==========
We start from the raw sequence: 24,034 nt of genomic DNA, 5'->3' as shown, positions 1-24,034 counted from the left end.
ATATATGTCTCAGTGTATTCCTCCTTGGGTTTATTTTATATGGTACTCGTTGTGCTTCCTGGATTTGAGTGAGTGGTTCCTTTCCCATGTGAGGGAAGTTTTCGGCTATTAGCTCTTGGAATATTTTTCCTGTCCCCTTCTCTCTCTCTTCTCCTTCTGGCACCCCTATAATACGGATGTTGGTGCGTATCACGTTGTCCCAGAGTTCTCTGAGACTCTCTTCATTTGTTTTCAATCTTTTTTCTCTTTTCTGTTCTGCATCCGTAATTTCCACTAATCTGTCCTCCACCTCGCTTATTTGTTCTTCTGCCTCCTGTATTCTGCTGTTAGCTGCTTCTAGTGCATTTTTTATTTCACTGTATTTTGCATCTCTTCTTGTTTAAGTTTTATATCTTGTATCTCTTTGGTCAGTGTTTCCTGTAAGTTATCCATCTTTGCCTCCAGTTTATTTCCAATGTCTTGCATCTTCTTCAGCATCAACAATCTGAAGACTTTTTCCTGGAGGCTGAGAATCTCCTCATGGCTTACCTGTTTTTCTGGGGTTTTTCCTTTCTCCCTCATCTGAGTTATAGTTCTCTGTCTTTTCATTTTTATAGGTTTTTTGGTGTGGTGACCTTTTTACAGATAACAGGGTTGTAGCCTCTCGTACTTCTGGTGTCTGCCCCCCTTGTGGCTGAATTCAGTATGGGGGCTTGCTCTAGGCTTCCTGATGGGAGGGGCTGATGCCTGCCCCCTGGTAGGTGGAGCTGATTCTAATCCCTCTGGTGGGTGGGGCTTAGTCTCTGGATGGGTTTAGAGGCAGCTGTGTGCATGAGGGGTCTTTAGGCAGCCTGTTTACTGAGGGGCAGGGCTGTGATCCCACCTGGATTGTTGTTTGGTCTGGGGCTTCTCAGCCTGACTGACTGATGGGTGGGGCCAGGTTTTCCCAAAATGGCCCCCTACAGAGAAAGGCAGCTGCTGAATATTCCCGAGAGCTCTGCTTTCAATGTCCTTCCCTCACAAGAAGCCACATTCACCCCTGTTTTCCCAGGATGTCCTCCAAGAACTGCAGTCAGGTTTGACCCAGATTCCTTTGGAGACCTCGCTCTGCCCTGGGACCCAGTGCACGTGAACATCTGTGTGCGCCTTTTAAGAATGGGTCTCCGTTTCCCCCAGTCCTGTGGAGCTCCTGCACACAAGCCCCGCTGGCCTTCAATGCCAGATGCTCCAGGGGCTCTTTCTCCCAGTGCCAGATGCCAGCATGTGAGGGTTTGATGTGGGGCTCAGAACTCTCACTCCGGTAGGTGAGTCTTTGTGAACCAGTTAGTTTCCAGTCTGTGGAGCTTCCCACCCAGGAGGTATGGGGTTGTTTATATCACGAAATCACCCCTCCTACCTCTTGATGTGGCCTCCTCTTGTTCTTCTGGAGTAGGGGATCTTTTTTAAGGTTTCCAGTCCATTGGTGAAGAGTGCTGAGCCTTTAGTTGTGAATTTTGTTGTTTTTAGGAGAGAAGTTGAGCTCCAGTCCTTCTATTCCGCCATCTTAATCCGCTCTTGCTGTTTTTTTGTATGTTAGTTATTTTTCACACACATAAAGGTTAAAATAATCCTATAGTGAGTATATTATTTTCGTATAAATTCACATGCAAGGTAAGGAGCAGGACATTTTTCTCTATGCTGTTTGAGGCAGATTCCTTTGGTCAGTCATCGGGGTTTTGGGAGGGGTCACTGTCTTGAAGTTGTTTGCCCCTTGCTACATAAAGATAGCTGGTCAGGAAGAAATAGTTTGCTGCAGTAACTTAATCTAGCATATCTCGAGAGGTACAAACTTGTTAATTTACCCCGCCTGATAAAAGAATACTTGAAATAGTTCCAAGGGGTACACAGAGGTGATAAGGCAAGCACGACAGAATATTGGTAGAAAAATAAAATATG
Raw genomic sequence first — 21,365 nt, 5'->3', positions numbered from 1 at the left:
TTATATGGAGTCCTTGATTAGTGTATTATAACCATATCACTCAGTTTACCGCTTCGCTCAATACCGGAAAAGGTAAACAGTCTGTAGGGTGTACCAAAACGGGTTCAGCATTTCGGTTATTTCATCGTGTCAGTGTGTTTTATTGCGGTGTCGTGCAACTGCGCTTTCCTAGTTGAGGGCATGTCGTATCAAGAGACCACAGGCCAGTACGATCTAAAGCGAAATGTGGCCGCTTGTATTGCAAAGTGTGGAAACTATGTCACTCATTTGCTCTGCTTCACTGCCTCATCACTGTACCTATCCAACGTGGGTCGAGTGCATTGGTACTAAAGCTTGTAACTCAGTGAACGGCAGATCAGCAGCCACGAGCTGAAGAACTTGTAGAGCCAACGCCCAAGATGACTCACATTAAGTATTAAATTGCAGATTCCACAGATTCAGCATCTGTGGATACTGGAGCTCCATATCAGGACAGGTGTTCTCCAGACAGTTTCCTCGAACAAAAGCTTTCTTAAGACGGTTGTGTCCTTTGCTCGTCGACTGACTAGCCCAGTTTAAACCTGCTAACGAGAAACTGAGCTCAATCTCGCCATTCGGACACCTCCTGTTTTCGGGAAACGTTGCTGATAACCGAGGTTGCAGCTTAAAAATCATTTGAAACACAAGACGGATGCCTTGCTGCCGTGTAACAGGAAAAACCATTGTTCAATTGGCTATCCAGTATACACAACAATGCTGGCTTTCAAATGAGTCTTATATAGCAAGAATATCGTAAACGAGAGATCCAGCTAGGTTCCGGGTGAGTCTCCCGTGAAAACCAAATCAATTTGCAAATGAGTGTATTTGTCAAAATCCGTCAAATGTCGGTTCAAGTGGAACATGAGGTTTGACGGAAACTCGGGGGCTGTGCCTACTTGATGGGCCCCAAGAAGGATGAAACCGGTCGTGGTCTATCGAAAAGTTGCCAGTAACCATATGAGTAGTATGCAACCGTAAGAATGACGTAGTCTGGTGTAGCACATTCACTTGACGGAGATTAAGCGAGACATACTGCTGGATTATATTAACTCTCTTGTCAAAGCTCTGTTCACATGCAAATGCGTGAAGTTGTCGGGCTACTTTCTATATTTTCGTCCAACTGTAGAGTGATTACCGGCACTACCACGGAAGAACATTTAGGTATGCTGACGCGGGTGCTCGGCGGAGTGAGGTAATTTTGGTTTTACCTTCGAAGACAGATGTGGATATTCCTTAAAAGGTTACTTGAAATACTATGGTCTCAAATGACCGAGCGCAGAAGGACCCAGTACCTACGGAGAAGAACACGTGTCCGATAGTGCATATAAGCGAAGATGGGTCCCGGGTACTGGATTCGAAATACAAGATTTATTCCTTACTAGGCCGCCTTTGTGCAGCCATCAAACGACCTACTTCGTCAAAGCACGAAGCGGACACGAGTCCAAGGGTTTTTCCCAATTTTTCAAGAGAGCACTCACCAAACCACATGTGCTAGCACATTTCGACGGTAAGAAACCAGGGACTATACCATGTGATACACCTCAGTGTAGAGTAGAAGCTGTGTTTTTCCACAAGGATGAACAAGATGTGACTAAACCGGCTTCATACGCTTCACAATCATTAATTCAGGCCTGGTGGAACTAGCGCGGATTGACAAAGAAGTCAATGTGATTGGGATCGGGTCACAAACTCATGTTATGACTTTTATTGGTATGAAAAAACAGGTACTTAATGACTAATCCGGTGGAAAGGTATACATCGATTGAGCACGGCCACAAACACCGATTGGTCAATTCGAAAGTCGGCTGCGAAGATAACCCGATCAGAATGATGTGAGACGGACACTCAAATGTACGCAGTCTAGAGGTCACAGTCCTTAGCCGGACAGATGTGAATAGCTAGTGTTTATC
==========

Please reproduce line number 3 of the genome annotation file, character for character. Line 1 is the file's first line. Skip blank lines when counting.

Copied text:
Raw genomic sequence first — 21,365 nt, 5'->3', positions numbered from 1 at the left: